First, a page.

The Civil Rights Movement has long passed but economic, political and social disparity still exist. Dr. Barbara Patrick, a political science professor at Eastern Michigan University, gave a presentation on Sept. 24 to address how racial segregation and discrimination are being challenged by the millennial generation.
Patrick began by speaking about her upbringing and the hardships she endured growing up. Born in Delta, she grew up in the face of poverty. She discussed how she sometimes didn’t have all the school supplies she needed for school; wearing shoes that had holes in them, not being able to afford socks to wear in the winter and coming home to no electricity was somewhat common.
From as young as six years old Patrick said she wanted to make it her mission to be able to change lives. She shared with the audience an experience she learned from a Sunday school teacher while attending church.
“We all have a start date, we all have an end date and we all have a dash,” Patrick said. “That dash represents your life.”
Patrick said she has taken this quote and uses it to educate people. During the discussion, she talked about a time she visited her sister in Mississippi and her sister informed her of a nine year old boy in the neighborhood that was repeating the first grade for the third time. She later found out that the boy was picked on at school for not having the things that he needed, just like she didn’t when she was child. Patrick knew she wanted to help him and decided to take him shopping for supplies.
Patrick later discovered after taking the boy home that he had four brothers and sisters. They lived in a single lodged trailer with no electricity and no running water. Patrick wanted to continue helping the boy through school. This was her "dash."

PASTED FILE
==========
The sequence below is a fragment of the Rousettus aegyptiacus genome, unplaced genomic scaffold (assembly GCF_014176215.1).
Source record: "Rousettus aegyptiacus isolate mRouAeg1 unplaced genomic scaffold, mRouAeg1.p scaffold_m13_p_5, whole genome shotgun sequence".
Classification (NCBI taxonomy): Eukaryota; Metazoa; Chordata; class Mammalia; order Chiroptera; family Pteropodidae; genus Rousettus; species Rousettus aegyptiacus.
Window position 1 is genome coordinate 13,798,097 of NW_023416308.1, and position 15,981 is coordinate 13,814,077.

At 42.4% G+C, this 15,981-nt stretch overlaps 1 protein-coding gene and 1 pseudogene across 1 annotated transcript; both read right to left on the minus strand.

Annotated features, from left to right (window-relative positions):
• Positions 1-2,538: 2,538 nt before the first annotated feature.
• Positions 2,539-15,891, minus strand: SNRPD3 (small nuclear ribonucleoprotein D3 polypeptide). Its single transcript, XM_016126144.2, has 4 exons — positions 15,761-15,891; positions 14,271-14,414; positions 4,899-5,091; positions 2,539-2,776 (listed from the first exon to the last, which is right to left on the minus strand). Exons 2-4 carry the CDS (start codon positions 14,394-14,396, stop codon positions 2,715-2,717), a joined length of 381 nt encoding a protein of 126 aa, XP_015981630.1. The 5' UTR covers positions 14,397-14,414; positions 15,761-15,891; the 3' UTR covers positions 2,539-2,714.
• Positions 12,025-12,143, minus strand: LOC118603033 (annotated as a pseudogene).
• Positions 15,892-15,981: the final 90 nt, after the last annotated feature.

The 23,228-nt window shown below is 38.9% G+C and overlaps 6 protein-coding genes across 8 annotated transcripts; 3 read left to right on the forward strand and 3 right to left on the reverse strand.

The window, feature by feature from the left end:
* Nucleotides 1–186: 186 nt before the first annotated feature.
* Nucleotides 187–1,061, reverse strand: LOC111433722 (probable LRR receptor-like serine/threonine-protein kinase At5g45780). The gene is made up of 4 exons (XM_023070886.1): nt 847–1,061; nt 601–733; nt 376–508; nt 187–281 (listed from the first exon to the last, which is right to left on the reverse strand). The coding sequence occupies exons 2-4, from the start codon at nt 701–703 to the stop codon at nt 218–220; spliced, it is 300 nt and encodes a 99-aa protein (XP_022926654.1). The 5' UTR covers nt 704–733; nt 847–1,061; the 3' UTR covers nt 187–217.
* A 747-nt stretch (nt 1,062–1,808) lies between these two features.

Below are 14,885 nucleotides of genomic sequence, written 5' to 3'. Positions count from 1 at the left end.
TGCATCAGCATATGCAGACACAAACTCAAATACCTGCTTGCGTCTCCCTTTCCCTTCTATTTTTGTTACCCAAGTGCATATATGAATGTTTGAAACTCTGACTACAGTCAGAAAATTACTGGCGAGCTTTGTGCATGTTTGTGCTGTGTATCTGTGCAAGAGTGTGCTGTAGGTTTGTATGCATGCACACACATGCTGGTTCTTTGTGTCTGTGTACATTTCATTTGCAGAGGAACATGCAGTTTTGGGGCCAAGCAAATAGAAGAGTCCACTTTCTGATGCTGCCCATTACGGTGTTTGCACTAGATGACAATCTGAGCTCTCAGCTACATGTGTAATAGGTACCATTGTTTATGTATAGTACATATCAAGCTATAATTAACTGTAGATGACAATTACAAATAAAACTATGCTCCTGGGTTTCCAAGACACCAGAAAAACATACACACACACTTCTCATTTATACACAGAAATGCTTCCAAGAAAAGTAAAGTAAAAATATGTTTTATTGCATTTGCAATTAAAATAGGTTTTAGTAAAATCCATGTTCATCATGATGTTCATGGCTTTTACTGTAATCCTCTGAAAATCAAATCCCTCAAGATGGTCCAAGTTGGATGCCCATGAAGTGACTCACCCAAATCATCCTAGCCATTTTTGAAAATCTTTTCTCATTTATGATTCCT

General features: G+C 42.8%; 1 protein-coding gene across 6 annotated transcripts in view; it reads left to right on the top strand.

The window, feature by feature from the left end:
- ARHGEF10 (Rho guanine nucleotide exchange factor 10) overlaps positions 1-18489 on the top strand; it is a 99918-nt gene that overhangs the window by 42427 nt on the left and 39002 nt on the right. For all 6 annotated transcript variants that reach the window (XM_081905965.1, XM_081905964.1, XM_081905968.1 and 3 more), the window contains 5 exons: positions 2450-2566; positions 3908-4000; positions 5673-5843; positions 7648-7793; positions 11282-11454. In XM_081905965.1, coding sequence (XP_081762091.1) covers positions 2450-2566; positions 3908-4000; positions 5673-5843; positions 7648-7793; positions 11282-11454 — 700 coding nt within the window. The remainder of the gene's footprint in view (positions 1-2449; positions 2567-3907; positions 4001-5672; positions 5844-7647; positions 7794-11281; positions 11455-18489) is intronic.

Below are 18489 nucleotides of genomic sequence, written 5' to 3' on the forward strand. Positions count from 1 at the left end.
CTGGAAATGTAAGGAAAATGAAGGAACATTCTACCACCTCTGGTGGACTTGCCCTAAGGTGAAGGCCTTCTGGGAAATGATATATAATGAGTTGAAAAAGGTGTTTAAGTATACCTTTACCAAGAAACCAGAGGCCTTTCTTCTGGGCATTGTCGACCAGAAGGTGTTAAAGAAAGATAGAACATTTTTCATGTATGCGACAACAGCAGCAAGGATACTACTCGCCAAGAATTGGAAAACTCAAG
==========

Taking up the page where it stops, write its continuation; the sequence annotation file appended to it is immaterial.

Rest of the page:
Patrick went on to talk about three Civil Rights Activist’s that did something astounding with their dash. One of them being James Meredith, who became the first African American to attend the University of Mississippi in 1962.
The University made it hard for Meredith to enroll in the school and tried by any means not to accept him. Meredith then filed a law suit against the University alleging discrimination. He lost the case in the state courts but the case made its way to Supreme Court which ruled in his favor.
Patrick stated that President John F. Kennedy sent three-thousand U.S marshals to escort Meredith to the University because the riots had broken out in attempt to block him from registering for class. He was eventually allowed to enroll at the school. However, was followed by continuous bullying and harassment.
"What did James Meredith decided to do with his dash?” Patrick asked the crowd. “Meredith chose to use his dash to say that citizens in this country should have access to the institution of higher education of their choice and can’t be denied based off what you look like or where you come from.”
Despite the hardships, Meredith obtained his degree from the University of Mississippi in political science in 1963 and later received a master's degree in economics from the University of Ibadan in Nigeria and a law degree from Columbia
University in 1968.
Following the presentation, the floor was opened for students to ask questions. One student asked: “What are some ways EMU’s students can get involved on campus or in our communities to help people who face issues of not having necessities such as food, shelter and supplies?’’
Patrick recommended getting involved with some of the organizations at Eastern Michigan University that aid in helping people who are less fortunate or socializing with people who may not look like you. Just starting a conversation could lead to all the help they need.